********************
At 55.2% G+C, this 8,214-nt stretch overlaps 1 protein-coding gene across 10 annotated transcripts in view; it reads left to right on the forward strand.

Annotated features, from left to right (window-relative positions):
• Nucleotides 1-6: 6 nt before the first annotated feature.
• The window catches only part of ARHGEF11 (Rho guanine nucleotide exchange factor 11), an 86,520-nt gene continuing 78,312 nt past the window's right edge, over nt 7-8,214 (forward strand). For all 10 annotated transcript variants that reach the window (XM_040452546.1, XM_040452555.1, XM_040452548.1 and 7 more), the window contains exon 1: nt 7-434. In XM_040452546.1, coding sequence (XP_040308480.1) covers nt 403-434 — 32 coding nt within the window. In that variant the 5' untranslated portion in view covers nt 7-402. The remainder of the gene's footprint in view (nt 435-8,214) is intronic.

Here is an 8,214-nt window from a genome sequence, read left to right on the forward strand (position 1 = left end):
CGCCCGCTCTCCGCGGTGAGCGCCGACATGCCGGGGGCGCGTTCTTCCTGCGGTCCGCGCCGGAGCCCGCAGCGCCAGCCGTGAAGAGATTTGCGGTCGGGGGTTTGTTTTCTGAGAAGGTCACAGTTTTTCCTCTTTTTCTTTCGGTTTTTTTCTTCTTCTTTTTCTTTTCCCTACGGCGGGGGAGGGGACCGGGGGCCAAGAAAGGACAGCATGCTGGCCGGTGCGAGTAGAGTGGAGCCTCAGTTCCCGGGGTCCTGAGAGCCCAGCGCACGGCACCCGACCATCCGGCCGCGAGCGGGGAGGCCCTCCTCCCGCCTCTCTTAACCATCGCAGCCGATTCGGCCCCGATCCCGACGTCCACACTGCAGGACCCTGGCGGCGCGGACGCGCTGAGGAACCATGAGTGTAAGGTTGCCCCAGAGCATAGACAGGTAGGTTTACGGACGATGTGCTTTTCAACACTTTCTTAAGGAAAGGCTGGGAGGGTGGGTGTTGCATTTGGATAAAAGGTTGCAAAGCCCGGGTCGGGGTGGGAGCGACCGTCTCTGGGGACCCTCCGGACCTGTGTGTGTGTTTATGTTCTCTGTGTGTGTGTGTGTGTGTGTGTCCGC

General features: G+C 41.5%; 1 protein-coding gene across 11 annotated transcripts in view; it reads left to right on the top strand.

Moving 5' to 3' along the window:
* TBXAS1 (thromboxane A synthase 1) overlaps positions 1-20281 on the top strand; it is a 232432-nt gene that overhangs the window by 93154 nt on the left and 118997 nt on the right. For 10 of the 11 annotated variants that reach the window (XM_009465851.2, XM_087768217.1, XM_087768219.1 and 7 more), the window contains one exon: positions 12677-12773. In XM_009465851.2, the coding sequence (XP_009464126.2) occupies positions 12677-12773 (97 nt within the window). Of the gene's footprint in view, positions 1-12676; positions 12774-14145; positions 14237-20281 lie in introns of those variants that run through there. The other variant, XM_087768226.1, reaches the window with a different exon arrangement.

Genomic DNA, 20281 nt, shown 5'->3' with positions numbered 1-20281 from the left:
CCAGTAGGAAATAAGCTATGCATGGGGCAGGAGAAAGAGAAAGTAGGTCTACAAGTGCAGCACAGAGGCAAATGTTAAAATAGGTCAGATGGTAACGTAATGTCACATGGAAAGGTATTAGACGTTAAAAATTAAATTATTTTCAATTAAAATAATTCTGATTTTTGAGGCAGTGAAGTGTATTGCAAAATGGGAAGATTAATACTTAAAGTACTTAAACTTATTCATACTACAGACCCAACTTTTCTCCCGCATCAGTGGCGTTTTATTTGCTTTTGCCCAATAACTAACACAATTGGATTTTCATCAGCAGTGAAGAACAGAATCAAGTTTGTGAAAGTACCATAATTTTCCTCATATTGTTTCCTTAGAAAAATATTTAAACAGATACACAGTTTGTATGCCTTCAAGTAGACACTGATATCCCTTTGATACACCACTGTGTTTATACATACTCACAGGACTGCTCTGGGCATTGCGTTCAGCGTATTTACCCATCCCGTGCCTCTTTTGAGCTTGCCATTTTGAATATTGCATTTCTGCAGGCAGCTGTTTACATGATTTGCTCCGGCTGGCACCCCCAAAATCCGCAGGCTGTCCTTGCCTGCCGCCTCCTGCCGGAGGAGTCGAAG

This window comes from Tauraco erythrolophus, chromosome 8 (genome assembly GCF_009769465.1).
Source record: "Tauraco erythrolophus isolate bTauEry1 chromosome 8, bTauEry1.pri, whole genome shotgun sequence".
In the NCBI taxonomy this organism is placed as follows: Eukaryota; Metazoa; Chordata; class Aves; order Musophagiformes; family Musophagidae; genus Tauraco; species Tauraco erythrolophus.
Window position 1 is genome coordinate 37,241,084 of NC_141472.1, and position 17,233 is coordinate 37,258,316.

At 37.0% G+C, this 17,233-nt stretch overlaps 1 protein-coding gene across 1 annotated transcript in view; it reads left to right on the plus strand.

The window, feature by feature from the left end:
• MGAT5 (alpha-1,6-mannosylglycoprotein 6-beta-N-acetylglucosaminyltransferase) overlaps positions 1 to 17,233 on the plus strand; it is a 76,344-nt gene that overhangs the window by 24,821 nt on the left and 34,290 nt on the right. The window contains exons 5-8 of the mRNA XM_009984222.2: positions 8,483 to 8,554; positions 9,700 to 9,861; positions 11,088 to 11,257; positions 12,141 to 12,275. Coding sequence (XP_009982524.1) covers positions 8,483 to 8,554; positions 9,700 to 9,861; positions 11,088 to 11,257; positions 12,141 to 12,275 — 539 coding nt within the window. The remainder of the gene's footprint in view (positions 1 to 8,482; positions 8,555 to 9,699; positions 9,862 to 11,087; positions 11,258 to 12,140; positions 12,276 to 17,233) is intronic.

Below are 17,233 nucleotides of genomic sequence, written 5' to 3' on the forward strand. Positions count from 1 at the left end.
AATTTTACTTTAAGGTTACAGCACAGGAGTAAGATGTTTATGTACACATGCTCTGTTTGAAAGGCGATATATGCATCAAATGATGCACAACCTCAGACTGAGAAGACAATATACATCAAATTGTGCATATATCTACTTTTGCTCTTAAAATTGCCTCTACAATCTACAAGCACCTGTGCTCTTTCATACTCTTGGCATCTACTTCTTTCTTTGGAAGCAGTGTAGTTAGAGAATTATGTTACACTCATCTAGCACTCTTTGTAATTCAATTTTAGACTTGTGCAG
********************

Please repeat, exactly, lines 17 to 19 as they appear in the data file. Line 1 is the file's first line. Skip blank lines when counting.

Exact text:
The window, feature by feature from the left end:
• MGAT5 (alpha-1,6-mannosylglycoprotein 6-beta-N-acetylglucosaminyltransferase) overlaps positions 1 to 17,233 on the plus strand; it is a 76,344-nt gene that overhangs the window by 24,821 nt on the left and 34,290 nt on the right. The window contains exons 5-8 of the mRNA XM_009984222.2: positions 8,483 to 8,554; positions 9,700 to 9,861; positions 11,088 to 11,257; positions 12,141 to 12,275. Coding sequence (XP_009982524.1) covers positions 8,483 to 8,554; positions 9,700 to 9,861; positions 11,088 to 11,257; positions 12,141 to 12,275 — 539 coding nt within the window. The remainder of the gene's footprint in view (positions 1 to 8,482; positions 8,555 to 9,699; positions 9,862 to 11,087; positions 11,258 to 12,140; positions 12,276 to 17,233) is intronic.

Below are 17,233 nucleotides of genomic sequence, written 5' to 3' on the forward strand. Positions count from 1 at the left end.